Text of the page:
fb pixel

Log In

Reset Password

Mail Tribune 100, Jan. 17, 1919

The following news items were drawn from the archives of the Mail Tribune 100 years ago.

Jan. 17, 1919


So captivated was the large audience at the Rialto theater last night with the lecture of Baroness Huard that when she had finished and been given prolonged applause the people sat still in their seats hoping for more, when the former American girl looked up and smilingly remarked, “The meeting is adjourned.”

From beginning to end the audience was entranced with Baroness Huard’s story of the hardships, struggles and privations suffered by the French people during the war, and of the cruelties and almost unbelievable vandalism of the German army. The lecture was illustrated with lantern slides. Her story followed closely her articles published in the Saturday Evening Post, especially describing how the German vandals mutilated and desecrated her own home.

She described how she had found her home and estate after the German invaders had gone, and of how she had it cleaned out and restored enough to establish in it a hospital for wounded French soldiers, with crude appliances and limited help, for which the French government could only spare her 36 cents a day per patient. Finally she conceived the idea about two years ago of coming to America and raising enough money to support the hospital by giving lectures, which she did, and money for its proper support had been flowing in ever since. By government orders the hospital was removed to Paris, where it is still doing its great work of mercy.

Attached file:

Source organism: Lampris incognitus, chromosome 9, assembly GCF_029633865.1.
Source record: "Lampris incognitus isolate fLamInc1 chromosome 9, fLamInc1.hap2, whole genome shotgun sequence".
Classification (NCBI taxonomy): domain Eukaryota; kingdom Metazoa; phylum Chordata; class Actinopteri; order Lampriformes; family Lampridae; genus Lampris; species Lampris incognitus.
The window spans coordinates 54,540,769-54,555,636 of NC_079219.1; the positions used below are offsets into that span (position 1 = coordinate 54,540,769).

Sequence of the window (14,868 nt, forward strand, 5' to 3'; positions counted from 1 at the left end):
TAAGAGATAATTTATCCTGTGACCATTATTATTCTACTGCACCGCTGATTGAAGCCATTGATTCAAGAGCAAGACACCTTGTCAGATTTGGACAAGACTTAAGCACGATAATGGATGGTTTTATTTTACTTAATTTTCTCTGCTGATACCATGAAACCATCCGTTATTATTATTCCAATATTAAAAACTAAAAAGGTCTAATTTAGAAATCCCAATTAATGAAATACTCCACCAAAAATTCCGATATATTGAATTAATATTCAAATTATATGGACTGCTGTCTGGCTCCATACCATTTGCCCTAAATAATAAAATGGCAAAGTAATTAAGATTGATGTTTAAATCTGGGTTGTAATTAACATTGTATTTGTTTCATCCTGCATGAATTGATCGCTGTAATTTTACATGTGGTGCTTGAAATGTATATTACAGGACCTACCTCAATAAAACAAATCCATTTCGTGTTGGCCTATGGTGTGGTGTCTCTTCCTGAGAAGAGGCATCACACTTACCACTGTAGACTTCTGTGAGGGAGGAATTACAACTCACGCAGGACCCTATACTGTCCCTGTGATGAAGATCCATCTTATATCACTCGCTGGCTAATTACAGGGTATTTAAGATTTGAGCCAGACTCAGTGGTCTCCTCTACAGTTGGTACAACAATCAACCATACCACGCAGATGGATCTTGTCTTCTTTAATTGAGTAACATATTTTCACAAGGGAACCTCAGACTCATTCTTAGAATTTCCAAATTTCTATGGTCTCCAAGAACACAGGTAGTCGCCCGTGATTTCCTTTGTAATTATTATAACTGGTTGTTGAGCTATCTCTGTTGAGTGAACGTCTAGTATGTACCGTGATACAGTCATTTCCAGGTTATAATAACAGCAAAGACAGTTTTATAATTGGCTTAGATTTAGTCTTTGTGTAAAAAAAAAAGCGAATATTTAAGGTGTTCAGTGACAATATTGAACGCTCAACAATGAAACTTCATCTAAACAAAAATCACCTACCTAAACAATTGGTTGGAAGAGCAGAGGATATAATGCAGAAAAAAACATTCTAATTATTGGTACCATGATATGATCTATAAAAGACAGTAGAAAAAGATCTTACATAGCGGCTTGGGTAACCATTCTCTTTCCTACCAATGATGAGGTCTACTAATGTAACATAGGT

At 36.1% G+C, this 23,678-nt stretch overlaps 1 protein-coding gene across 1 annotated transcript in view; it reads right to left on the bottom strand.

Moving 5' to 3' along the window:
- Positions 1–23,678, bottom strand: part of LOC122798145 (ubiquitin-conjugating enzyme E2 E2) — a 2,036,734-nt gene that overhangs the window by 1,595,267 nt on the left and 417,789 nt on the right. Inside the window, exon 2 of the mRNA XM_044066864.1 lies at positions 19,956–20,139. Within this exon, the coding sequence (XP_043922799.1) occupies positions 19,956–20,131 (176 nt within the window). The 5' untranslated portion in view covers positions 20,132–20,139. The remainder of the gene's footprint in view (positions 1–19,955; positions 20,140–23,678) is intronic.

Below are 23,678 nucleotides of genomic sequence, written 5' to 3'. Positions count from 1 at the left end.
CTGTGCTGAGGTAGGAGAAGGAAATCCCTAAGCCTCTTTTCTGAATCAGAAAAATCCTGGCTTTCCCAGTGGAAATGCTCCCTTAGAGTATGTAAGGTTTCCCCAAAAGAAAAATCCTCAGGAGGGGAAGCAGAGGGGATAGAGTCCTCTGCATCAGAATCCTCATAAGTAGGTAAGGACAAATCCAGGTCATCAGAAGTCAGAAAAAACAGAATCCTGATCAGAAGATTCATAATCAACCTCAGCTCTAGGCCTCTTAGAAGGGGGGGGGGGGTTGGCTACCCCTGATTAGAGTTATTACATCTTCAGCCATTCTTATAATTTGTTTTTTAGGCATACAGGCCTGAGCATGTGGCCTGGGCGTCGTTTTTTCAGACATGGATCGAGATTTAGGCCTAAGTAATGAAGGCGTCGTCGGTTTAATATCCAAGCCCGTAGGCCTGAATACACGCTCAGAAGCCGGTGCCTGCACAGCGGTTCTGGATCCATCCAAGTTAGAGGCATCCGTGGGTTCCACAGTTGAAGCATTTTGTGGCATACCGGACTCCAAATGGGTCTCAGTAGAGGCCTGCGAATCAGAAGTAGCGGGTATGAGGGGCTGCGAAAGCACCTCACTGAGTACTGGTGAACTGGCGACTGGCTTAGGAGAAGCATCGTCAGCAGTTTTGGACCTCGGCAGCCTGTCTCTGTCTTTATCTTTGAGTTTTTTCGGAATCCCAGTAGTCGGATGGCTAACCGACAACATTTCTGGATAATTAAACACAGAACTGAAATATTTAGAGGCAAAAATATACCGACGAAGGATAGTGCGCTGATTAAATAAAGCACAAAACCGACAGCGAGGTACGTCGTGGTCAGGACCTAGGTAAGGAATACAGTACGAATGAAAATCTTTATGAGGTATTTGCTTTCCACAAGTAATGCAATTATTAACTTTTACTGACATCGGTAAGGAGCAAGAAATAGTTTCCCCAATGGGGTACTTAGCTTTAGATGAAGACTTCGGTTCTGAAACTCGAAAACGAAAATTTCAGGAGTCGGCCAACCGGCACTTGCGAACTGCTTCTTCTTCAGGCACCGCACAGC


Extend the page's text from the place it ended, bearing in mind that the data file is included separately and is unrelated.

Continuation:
Her description of the heroic, stoic conduct and unity of the French people, their never-give-up spirit and patriotism, was wound up with the applause receiving remark, “I am proud to be an adopted citizen of such a country.”

Baron and Baroness Huard left for the south this afternoon. The baron was a guest at the University club for luncheon this noon. Baroness Huard’s great and self sacrificing work for the hospital will soon be ended, according to her agreement with the French government she will continue the operation of the hospital for six months after the armistice is signed.


Hale and hearty, bronzed from his year’s service in France, and his participation in the St. Mihiel and Argonne forest drives, Lieutenant Colonel Edward E. Kelly, former county attorney of Jackson county, and until last week, chief signal officer of the 80th division, serving in General Liggett’s first army, arrived in Medford Friday, to join his family, having at his own request been discharged from the army.

Colonel Kelly left Medford in September, 1917, having been commissioned major in the signal corps, on account of service in the Philippines. After a brief course of training at the Presidio of Monterey, he was sent at once to France, arriving early in December. For six months he was chief signal officer of the advanced section lines of communication before being transferred to the battle line, where his excellent work secured his promotion.

For more stories like this, check out “The Archive,” a podcast series at mailtribune.com/podcasts

News from 100 years ago